Dear Prime Minister Koirala we urge you not to learn from India
There was and still is a lot India can learn from Nepal. Nepal's success in increasing power availability in remote areas through community participation and micro-hydel schemes is laudable. Therefore it doesn't make sense that Nepal is putting an end to an enlightened Community Forest Management Programme and trying to follow in the footsteps of the Indian forest bureaucracy. Nepal is now planning to turn its forestry programme upside down. The Forest (second amendment) Bill, 2001 to be soon placed before Parliament will take away the autonomy of more than 9,000 forest user groups. The only reason why the forest was given to communities was because the forest bureaucracy could not manage it.
Therefore when the trees were thinly scattered in 1993, the government of Nepal allowed some 9,874 forest user groups to salvage the woods. The government, however, did not receive any revenue from them. Until 1970, the Nepal government had generated more than 30 per cent of its annual revenue from forest products. Today the government's earning has declined to less than two per cent. The increased revenue from forests benefitted villagers who in turn protected forests and enhanced productivity.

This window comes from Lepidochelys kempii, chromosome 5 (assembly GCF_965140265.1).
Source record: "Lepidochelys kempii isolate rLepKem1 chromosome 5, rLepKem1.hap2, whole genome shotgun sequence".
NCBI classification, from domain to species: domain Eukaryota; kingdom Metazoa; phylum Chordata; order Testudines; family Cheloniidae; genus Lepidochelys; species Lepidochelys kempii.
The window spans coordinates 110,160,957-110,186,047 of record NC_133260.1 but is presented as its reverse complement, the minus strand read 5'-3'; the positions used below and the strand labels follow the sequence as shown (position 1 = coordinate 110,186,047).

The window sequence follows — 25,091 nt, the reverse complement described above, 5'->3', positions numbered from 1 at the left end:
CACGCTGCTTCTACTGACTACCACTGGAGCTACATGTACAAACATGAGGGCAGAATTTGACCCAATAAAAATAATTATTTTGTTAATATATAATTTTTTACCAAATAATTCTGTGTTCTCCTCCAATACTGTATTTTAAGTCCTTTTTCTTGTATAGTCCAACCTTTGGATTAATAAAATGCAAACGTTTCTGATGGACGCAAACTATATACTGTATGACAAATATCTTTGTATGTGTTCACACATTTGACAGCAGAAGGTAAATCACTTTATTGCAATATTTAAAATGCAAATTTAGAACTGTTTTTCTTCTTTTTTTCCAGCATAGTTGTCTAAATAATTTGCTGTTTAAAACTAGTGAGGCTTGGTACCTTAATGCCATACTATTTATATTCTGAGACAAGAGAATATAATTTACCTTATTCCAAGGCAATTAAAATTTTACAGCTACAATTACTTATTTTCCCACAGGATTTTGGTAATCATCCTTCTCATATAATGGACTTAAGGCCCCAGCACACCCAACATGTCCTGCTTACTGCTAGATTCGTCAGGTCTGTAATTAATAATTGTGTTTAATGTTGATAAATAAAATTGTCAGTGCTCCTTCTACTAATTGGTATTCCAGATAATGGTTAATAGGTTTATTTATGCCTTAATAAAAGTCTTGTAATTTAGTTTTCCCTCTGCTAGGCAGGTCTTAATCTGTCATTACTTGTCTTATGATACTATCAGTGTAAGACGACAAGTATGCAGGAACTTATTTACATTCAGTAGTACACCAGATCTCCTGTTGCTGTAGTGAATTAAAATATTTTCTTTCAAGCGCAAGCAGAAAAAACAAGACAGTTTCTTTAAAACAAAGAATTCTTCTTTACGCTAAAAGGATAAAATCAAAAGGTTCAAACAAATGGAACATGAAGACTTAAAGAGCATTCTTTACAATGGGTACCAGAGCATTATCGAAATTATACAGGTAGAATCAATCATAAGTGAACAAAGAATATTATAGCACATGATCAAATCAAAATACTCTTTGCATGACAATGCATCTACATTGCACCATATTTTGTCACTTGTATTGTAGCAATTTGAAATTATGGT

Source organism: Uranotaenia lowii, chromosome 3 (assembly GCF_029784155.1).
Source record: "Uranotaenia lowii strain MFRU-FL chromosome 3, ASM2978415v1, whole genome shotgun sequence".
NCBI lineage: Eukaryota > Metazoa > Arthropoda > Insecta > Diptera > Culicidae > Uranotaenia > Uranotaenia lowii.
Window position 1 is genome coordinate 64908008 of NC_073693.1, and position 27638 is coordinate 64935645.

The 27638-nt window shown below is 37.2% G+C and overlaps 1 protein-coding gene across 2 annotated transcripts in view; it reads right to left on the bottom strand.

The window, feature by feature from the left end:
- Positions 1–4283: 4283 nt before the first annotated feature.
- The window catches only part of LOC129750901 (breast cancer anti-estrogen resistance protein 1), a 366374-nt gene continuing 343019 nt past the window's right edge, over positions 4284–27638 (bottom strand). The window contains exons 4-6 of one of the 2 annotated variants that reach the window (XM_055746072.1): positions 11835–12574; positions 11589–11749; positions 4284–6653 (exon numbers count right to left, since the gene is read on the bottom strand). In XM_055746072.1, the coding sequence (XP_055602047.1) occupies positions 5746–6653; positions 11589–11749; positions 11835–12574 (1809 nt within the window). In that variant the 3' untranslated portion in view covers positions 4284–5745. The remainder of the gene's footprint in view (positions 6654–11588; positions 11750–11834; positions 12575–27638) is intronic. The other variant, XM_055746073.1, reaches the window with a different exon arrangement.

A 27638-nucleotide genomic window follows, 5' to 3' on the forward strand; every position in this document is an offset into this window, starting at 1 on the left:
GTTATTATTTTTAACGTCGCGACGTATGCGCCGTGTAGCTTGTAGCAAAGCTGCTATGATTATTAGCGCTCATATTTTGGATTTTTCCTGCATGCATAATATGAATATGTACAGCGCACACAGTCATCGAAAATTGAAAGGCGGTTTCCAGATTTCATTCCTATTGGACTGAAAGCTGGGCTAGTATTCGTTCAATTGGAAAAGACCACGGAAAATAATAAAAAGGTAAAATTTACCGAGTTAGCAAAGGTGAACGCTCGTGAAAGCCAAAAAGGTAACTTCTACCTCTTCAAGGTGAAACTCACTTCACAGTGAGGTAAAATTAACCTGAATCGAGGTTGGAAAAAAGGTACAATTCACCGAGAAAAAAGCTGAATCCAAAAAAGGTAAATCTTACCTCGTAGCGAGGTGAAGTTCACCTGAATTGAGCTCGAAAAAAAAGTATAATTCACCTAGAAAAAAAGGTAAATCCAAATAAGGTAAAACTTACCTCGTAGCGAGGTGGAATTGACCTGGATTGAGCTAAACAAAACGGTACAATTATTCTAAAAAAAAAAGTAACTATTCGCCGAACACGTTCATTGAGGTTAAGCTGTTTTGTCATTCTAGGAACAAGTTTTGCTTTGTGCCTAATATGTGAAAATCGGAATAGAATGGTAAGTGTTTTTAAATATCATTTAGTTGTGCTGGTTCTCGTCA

The proposed amendment is to the present forest act (1993), which secedes government control of the forests to communities. After this bill is adopted, the communities will have to give away 65 per cent of the earnings from the forest regenerated by them to the forest department. (see: pp20-21 Betrayed) Therefore revenue collection seems to be the motive behind this latest move, a logical end to the forest department's two-year-old plan to take control of community forests which are now generating a lot of wealth for the users groups. In July 1999 the government changed the definition of community forestry to mean just fulfillment of minor forest produce for the community. In May 2000 the Cabinet took a decision to stop handing over forests to communities in the Terai except for severely degraded forestland. Obviously Nepal has learnt nothing from projects like Sukhomajri in India where the forest department's greed scuttled the programme. The success of forest regeneration programmes depends upon giving rights to the local people. Nepal was years ahead of India in its vision. Now it might in the process lose all the support and the respect it had gained from the international community. Once again prime minister we urge you not to take advice from your neighbour.
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